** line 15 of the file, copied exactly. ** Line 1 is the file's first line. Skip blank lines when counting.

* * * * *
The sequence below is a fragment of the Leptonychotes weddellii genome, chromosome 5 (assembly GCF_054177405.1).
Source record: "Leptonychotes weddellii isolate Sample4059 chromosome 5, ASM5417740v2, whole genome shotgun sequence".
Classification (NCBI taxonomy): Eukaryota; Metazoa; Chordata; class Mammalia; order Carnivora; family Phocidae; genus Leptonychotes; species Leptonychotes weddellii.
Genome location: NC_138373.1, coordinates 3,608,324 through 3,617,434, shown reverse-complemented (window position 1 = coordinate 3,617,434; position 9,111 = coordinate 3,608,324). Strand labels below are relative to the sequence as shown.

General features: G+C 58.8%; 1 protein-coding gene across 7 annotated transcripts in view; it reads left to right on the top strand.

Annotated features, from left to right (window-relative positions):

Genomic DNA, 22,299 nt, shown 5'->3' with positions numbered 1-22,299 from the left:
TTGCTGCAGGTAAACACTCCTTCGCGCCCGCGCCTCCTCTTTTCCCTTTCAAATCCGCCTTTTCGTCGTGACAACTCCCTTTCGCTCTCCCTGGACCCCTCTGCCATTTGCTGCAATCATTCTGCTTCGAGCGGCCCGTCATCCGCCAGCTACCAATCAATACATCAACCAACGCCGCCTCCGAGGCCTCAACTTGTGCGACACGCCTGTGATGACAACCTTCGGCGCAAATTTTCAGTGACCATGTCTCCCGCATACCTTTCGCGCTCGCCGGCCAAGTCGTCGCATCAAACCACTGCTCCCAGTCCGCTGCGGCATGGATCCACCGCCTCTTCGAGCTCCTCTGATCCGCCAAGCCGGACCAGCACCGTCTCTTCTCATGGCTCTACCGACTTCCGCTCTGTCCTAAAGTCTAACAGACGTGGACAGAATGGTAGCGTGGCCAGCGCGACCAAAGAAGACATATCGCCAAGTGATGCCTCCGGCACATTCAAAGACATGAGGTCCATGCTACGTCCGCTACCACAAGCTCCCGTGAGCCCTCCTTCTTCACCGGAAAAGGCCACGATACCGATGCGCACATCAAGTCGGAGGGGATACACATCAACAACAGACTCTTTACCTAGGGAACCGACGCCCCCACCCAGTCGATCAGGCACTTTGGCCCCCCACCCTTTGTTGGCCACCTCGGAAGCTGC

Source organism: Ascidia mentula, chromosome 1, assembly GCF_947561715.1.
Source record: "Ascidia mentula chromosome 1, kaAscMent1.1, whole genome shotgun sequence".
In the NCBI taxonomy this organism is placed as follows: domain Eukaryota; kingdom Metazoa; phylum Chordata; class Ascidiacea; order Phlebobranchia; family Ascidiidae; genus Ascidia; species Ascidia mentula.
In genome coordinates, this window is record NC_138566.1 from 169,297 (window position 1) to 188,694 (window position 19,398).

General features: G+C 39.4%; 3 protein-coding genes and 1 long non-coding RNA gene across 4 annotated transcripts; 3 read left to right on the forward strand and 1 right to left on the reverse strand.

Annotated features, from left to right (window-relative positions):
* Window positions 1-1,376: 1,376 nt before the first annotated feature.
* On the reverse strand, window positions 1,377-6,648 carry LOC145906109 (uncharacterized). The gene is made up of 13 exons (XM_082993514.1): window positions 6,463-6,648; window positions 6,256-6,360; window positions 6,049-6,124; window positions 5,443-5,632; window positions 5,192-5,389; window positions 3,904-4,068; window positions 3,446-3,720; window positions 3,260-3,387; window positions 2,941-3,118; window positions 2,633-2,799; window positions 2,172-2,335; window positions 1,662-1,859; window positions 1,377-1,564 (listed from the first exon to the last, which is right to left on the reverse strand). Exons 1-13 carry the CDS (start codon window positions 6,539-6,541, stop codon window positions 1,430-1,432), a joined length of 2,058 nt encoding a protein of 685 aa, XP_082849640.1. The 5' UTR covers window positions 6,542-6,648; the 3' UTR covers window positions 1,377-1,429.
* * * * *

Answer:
* Window positions 1-1,376: 1,376 nt before the first annotated feature.